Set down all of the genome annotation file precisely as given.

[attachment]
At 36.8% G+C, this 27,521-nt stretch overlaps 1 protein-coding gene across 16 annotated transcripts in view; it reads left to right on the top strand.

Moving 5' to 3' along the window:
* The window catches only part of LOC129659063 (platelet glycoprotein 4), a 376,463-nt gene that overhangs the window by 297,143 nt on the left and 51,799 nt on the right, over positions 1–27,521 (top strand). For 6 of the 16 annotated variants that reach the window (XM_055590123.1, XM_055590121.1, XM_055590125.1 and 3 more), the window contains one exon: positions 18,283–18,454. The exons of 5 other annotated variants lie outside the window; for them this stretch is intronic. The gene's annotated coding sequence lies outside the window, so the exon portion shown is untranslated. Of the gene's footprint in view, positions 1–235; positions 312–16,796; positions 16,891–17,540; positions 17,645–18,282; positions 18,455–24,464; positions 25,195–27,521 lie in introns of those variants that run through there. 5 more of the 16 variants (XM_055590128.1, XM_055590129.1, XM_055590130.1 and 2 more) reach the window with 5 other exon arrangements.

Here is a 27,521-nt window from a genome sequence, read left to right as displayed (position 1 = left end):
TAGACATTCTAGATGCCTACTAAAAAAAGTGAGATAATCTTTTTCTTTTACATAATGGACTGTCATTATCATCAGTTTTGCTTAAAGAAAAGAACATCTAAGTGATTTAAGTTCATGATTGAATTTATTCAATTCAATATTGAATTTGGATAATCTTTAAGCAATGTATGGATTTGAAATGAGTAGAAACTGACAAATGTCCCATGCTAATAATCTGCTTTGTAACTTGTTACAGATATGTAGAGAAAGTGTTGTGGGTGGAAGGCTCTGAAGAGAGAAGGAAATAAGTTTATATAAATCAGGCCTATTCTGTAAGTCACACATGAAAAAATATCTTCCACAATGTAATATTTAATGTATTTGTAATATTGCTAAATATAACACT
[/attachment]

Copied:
At 36.8% G+C, this 27,521-nt stretch overlaps 1 protein-coding gene across 16 annotated transcripts in view; it reads left to right on the top strand.

Moving 5' to 3' along the window:
* The window catches only part of LOC129659063 (platelet glycoprotein 4), a 376,463-nt gene that overhangs the window by 297,143 nt on the left and 51,799 nt on the right, over positions 1–27,521 (top strand). For 6 of the 16 annotated variants that reach the window (XM_055590123.1, XM_055590121.1, XM_055590125.1 and 3 more), the window contains one exon: positions 18,283–18,454. The exons of 5 other annotated variants lie outside the window; for them this stretch is intronic. The gene's annotated coding sequence lies outside the window, so the exon portion shown is untranslated. Of the gene's footprint in view, positions 1–235; positions 312–16,796; positions 16,891–17,540; positions 17,645–18,282; positions 18,455–24,464; positions 25,195–27,521 lie in introns of those variants that run through there. 5 more of the 16 variants (XM_055590128.1, XM_055590129.1, XM_055590130.1 and 2 more) reach the window with 5 other exon arrangements.

Here is a 27,521-nt window from a genome sequence, read left to right as displayed (position 1 = left end):
TAGACATTCTAGATGCCTACTAAAAAAAGTGAGATAATCTTTTTCTTTTACATAATGGACTGTCATTATCATCAGTTTTGCTTAAAGAAAAGAACATCTAAGTGATTTAAGTTCATGATTGAATTTATTCAATTCAATATTGAATTTGGATAATCTTTAAGCAATGTATGGATTTGAAATGAGTAGAAACTGACAAATGTCCCATGCTAATAATCTGCTTTGTAACTTGTTACAGATATGTAGAGAAAGTGTTGTGGGTGGAAGGCTCTGAAGAGAGAAGGAAATAAGTTTATATAAATCAGGCCTATTCTGTAAGTCACACATGAAAAAATATCTTCCACAATGTAATATTTAATGTATTTGTAATATTGCTAAATATAACACT